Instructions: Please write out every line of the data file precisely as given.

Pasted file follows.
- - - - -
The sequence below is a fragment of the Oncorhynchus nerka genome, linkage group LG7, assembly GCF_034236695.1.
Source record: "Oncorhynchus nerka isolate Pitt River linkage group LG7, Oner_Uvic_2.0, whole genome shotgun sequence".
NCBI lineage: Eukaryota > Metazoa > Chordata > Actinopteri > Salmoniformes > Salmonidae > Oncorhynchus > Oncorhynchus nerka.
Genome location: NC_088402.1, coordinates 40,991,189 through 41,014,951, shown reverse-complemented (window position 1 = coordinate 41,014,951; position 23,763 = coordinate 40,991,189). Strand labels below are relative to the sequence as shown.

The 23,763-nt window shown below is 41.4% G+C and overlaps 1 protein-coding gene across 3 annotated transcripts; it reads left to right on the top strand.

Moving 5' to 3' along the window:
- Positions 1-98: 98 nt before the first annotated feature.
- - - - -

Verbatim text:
The sequence below is a fragment of the Oncorhynchus nerka genome, linkage group LG7, assembly GCF_034236695.1.
Source record: "Oncorhynchus nerka isolate Pitt River linkage group LG7, Oner_Uvic_2.0, whole genome shotgun sequence".
NCBI lineage: Eukaryota > Metazoa > Chordata > Actinopteri > Salmoniformes > Salmonidae > Oncorhynchus > Oncorhynchus nerka.
Genome location: NC_088402.1, coordinates 40,991,189 through 41,014,951, shown reverse-complemented (window position 1 = coordinate 41,014,951; position 23,763 = coordinate 40,991,189). Strand labels below are relative to the sequence as shown.

The 23,763-nt window shown below is 41.4% G+C and overlaps 1 protein-coding gene across 3 annotated transcripts; it reads left to right on the top strand.

Moving 5' to 3' along the window:
- Positions 1-98: 98 nt before the first annotated feature.